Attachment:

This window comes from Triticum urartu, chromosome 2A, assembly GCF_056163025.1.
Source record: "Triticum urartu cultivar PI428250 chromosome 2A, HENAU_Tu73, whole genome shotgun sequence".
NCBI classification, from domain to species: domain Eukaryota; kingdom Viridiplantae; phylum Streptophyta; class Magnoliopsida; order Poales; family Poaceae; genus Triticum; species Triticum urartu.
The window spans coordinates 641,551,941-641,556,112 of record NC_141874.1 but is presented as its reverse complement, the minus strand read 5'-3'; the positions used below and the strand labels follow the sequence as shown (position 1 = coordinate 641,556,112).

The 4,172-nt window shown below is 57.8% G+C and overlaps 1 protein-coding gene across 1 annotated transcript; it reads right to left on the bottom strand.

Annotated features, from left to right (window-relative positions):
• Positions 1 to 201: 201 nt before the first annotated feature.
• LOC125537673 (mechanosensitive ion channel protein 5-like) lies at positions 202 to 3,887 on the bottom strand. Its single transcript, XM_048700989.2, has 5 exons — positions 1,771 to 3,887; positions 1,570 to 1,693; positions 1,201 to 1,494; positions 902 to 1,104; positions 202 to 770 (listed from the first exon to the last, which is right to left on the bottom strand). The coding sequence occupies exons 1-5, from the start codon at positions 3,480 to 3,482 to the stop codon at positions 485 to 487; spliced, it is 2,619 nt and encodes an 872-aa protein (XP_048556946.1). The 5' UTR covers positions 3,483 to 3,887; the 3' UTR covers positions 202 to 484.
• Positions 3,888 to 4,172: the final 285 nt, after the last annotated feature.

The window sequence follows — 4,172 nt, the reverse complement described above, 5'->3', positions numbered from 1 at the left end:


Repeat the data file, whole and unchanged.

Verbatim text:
This window comes from Triticum urartu, chromosome 2A, assembly GCF_056163025.1.
Source record: "Triticum urartu cultivar PI428250 chromosome 2A, HENAU_Tu73, whole genome shotgun sequence".
NCBI classification, from domain to species: domain Eukaryota; kingdom Viridiplantae; phylum Streptophyta; class Magnoliopsida; order Poales; family Poaceae; genus Triticum; species Triticum urartu.
The window spans coordinates 641,551,941-641,556,112 of record NC_141874.1 but is presented as its reverse complement, the minus strand read 5'-3'; the positions used below and the strand labels follow the sequence as shown (position 1 = coordinate 641,556,112).

The 4,172-nt window shown below is 57.8% G+C and overlaps 1 protein-coding gene across 1 annotated transcript; it reads right to left on the bottom strand.

Annotated features, from left to right (window-relative positions):
• Positions 1 to 201: 201 nt before the first annotated feature.
• LOC125537673 (mechanosensitive ion channel protein 5-like) lies at positions 202 to 3,887 on the bottom strand. Its single transcript, XM_048700989.2, has 5 exons — positions 1,771 to 3,887; positions 1,570 to 1,693; positions 1,201 to 1,494; positions 902 to 1,104; positions 202 to 770 (listed from the first exon to the last, which is right to left on the bottom strand). The coding sequence occupies exons 1-5, from the start codon at positions 3,480 to 3,482 to the stop codon at positions 485 to 487; spliced, it is 2,619 nt and encodes an 872-aa protein (XP_048556946.1). The 5' UTR covers positions 3,483 to 3,887; the 3' UTR covers positions 202 to 484.
• Positions 3,888 to 4,172: the final 285 nt, after the last annotated feature.

The window sequence follows — 4,172 nt, the reverse complement described above, 5'->3', positions numbered from 1 at the left end: